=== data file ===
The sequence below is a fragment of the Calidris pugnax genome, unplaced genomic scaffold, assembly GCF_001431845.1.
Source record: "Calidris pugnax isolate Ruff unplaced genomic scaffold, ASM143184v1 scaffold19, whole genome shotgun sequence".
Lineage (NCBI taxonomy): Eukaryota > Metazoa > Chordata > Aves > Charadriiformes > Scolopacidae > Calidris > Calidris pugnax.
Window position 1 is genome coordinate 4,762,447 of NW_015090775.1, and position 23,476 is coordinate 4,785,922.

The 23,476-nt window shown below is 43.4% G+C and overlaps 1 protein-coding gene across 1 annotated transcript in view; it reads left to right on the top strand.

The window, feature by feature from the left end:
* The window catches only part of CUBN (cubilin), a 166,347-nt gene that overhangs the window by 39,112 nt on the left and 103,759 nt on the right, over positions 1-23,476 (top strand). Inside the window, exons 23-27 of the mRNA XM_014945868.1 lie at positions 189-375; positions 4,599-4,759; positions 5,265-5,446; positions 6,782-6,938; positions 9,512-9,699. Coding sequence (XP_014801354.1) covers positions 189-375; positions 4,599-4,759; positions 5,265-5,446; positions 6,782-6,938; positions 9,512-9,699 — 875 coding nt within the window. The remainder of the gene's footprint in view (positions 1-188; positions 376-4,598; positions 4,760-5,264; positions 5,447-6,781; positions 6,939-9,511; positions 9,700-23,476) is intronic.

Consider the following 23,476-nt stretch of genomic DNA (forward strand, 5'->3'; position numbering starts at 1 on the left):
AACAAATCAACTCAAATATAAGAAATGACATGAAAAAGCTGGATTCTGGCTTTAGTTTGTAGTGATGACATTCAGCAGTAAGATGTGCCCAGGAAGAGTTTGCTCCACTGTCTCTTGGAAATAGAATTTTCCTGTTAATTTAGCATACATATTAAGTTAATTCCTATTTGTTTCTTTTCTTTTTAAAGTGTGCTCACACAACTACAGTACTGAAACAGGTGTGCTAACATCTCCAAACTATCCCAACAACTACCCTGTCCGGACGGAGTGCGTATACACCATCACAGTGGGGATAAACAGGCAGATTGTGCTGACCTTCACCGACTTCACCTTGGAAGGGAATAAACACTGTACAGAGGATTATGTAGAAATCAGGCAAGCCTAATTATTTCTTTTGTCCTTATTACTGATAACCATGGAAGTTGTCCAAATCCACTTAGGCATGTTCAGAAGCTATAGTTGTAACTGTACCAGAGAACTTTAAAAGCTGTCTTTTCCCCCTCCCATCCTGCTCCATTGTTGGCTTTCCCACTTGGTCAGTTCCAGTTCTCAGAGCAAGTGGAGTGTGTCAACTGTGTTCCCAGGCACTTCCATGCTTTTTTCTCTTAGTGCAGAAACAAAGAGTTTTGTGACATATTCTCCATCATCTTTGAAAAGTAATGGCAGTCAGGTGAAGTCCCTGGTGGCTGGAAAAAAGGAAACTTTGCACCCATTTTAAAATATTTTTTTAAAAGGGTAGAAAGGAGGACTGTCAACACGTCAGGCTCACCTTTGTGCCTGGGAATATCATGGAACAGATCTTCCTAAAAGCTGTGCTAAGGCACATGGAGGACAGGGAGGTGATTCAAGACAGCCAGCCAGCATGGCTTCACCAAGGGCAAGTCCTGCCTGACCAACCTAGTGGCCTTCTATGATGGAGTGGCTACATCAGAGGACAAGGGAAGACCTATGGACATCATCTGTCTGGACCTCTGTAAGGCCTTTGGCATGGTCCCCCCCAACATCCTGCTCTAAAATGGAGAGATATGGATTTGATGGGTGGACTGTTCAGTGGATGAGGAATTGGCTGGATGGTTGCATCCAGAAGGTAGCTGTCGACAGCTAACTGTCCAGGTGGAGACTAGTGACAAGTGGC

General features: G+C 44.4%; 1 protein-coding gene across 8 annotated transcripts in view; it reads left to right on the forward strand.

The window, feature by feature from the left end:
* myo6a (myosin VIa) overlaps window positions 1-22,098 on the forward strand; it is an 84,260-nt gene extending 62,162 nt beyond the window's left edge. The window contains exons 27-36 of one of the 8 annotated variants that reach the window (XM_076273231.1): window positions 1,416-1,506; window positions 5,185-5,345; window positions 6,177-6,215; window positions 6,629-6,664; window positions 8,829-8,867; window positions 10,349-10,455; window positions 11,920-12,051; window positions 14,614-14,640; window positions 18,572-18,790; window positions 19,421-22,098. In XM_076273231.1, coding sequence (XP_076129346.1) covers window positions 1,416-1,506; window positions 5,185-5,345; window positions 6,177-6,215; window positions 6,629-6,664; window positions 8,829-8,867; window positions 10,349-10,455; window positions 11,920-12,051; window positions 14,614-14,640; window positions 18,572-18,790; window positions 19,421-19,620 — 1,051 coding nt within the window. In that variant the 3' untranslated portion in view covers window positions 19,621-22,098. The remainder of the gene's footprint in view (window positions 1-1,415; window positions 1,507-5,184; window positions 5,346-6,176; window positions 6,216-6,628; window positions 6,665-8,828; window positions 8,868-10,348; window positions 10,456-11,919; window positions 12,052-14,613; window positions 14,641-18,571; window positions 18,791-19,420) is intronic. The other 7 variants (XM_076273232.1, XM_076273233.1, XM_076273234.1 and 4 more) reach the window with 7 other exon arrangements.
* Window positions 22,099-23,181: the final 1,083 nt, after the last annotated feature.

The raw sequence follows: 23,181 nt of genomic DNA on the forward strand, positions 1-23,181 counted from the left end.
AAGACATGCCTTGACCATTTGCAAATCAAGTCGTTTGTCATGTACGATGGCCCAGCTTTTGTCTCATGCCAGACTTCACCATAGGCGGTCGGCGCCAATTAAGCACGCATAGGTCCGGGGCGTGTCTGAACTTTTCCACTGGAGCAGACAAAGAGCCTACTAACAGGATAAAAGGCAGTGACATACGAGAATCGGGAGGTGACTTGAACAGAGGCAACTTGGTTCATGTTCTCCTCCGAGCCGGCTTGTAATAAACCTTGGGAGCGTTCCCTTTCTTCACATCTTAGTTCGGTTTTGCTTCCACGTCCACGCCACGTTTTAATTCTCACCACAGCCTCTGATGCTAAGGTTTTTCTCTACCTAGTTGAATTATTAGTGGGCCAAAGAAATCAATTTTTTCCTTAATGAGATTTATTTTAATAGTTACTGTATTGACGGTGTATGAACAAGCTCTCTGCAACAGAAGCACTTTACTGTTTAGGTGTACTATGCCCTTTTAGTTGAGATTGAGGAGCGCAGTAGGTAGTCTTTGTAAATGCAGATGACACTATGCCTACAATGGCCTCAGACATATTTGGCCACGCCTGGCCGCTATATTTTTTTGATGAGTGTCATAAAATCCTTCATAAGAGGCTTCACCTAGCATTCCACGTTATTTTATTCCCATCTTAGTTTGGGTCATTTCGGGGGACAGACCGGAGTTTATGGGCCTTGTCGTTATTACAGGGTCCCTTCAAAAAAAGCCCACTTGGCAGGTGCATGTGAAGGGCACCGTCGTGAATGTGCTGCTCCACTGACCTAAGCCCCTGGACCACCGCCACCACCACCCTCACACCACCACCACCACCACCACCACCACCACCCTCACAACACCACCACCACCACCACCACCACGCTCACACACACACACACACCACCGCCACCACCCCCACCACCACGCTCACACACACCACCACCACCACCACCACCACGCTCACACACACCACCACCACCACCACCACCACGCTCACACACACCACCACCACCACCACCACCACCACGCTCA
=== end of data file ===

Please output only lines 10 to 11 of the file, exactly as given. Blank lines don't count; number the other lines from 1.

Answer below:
General features: G+C 44.4%; 1 protein-coding gene across 8 annotated transcripts in view; it reads left to right on the forward strand.

The window, feature by feature from the left end: